- Math Learning Center
- News & Events
- Giving to Math
The inviscid aggregation equation with Newtonian potential serves as a model for adhesion dynamics. In this talk, we outline a proof of short-time well-posedness of this equation in Holder spaces. This is based on joint work with Gung-Min Gie and James P. Kelliher.
In this talk, we will introduce a classical optimization problem in insurance, called optimal dividend strategies. The problem was first considered by Bruno De Finetti in 1957, and it had been intensively studied to this day. In the past, the researchers developed several types of dividend strategies which maximize the expectation of total discounted dividends. One of these, called the barrier type fascinates me. The diffusion approximation model for surplus process was proved to have the optimality of barrier strategy under some technical conditions.
We consider the symmetrized moments of three partition ranks and cranks, similar to the work of Garvan for the rank and crank of ordinary partitions. By using Bailey pairs and elementary rearrangements, we are able to find useful expressions for these moments. We then deduce inequalities between the corresponding ordinary moments. Combinatorially interpreting the inequalities gives the higher order spt functions for overpartitions, overpartitions with smallest part even, and partitions with smallest part even and no repeated odds.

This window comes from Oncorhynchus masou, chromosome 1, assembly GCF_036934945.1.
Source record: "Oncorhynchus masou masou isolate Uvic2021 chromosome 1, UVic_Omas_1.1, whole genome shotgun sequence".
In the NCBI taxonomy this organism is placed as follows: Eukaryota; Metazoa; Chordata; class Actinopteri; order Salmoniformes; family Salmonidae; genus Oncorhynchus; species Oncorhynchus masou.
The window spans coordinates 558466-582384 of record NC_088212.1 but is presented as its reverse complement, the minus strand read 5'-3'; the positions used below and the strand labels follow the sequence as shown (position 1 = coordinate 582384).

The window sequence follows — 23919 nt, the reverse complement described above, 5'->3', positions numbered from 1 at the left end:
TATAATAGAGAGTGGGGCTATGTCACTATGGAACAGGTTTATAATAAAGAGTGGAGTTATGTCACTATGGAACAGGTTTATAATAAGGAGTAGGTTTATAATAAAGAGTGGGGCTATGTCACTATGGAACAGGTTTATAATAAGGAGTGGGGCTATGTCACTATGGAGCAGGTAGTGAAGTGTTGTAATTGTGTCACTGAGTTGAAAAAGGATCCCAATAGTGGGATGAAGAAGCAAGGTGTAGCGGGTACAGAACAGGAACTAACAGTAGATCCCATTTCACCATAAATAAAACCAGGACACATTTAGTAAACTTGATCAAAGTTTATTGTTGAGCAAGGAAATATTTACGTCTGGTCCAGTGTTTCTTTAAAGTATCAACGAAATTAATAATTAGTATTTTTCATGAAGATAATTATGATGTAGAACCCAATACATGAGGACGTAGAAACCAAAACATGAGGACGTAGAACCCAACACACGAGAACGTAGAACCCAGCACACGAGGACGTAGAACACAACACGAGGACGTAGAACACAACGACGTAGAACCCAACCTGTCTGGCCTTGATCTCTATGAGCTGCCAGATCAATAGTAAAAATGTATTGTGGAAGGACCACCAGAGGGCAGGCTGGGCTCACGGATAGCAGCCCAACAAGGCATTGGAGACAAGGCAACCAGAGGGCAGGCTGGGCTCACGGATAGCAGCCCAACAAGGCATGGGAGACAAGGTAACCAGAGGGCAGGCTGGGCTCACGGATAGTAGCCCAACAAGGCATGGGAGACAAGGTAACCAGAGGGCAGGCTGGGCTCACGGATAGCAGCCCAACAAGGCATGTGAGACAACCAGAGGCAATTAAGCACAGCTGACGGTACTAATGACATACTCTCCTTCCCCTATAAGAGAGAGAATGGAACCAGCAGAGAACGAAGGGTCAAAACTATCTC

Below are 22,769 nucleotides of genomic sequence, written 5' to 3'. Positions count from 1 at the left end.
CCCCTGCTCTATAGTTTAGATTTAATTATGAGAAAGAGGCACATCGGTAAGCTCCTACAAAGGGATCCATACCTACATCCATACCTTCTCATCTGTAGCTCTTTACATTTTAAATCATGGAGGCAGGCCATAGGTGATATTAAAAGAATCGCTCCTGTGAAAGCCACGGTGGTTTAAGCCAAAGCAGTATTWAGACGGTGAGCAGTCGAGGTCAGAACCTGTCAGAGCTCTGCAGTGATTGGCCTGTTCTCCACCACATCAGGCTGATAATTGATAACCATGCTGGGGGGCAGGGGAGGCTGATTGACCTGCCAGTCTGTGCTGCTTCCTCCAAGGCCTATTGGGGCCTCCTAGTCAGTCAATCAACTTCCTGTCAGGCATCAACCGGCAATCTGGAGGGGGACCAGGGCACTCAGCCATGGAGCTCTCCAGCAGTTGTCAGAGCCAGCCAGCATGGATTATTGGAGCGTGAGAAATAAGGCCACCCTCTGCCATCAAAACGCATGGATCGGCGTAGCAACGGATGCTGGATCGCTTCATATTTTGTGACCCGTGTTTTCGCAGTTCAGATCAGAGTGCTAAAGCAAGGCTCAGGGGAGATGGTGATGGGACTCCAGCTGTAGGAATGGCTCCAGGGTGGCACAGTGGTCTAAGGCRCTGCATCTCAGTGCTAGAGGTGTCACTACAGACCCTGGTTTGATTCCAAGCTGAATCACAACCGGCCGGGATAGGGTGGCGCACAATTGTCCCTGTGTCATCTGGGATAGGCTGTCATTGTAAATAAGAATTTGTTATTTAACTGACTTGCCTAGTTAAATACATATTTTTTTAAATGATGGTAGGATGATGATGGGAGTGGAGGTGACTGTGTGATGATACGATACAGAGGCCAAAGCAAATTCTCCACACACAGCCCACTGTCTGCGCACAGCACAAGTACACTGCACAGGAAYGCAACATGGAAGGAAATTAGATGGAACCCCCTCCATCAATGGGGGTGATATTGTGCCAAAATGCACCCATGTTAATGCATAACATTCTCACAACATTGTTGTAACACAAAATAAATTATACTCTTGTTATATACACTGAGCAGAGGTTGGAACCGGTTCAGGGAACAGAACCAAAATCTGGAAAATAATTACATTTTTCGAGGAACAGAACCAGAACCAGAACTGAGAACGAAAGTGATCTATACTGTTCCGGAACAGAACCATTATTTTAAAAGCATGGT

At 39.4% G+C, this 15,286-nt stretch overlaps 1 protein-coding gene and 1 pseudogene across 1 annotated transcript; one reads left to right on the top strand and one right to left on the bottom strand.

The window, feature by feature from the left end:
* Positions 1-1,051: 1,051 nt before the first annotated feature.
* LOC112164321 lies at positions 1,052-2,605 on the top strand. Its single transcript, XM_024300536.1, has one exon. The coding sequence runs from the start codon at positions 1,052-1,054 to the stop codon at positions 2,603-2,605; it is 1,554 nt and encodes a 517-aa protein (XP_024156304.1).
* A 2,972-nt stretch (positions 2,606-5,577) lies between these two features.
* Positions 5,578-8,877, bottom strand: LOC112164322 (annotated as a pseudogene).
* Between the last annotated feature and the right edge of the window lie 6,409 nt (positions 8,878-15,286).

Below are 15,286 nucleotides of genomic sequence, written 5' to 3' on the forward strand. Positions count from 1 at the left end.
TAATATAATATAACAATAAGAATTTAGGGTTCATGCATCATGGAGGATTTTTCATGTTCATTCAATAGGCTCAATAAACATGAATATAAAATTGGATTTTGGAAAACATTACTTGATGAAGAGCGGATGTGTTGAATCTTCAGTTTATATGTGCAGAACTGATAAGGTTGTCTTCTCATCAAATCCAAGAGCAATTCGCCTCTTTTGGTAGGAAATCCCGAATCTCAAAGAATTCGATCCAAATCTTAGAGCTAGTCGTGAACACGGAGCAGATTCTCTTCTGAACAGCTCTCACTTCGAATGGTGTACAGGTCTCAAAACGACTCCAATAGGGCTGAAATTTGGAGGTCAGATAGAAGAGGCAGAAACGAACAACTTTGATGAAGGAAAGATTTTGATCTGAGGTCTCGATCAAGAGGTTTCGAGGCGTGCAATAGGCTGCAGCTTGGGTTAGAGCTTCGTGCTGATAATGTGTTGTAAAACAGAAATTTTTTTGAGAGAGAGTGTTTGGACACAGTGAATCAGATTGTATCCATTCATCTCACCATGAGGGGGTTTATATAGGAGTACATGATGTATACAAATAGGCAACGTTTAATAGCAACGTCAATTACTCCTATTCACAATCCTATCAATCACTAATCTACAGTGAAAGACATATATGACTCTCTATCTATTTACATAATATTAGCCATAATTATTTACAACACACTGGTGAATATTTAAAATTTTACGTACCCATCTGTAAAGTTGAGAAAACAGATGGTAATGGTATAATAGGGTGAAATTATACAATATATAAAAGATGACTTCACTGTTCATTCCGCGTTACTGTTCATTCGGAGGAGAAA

Graduate Committee invites all Mathematics graduate students, faculty, and staff to participate in the Mathematics Professional Development event planned for Wednesday February 17, at 5:00-7:00pm in MLC. The event will include short presentations on professional materials required when applying for various mathematics careers (teaching in colleges, research/teaching positions, industry, labs, and other). Break-out sessions with faculty and alumni volunteers who have experience relevant to these careers and can provide constructive comments are also planned. Refreshments will be served.
The OSU Department of Mathematics will host the Annual Meeting of the Pacific Northwest Section of the MAA to be held on April 1-2, 2016. The eighth annual Northwest Undergraduate Mathematics Symposium (NUMS) will be embedded within the larger annual meeting.
The purpose of the Pacific Northwest Section is to advance collegiate-level mathematics on a regional level as well as to provide professional development and networking activities for section members and mathematics students. Much of the section’s activities center around the annual meeting, including Project NExT (New...